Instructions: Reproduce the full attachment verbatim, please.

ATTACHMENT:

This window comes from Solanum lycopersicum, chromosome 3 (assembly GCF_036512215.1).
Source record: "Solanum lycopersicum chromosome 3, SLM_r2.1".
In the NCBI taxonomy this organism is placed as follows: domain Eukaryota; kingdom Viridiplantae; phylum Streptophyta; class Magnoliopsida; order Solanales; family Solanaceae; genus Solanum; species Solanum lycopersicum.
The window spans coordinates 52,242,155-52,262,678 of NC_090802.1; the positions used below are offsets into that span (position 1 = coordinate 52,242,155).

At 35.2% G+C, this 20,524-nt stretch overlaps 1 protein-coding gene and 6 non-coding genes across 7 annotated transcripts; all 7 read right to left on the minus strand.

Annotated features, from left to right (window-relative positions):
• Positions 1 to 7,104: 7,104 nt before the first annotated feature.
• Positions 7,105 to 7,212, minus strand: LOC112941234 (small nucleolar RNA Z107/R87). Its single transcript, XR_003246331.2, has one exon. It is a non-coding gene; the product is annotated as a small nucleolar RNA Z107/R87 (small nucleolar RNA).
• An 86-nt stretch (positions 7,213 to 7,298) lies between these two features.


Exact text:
This window comes from Solanum lycopersicum, chromosome 3 (assembly GCF_036512215.1).
Source record: "Solanum lycopersicum chromosome 3, SLM_r2.1".
In the NCBI taxonomy this organism is placed as follows: domain Eukaryota; kingdom Viridiplantae; phylum Streptophyta; class Magnoliopsida; order Solanales; family Solanaceae; genus Solanum; species Solanum lycopersicum.
The window spans coordinates 52,242,155-52,262,678 of NC_090802.1; the positions used below are offsets into that span (position 1 = coordinate 52,242,155).

At 35.2% G+C, this 20,524-nt stretch overlaps 1 protein-coding gene and 6 non-coding genes across 7 annotated transcripts; all 7 read right to left on the minus strand.

Annotated features, from left to right (window-relative positions):
• Positions 1 to 7,104: 7,104 nt before the first annotated feature.
• Positions 7,105 to 7,212, minus strand: LOC112941234 (small nucleolar RNA Z107/R87). Its single transcript, XR_003246331.2, has one exon. It is a non-coding gene; the product is annotated as a small nucleolar RNA Z107/R87 (small nucleolar RNA).
• An 86-nt stretch (positions 7,213 to 7,298) lies between these two features.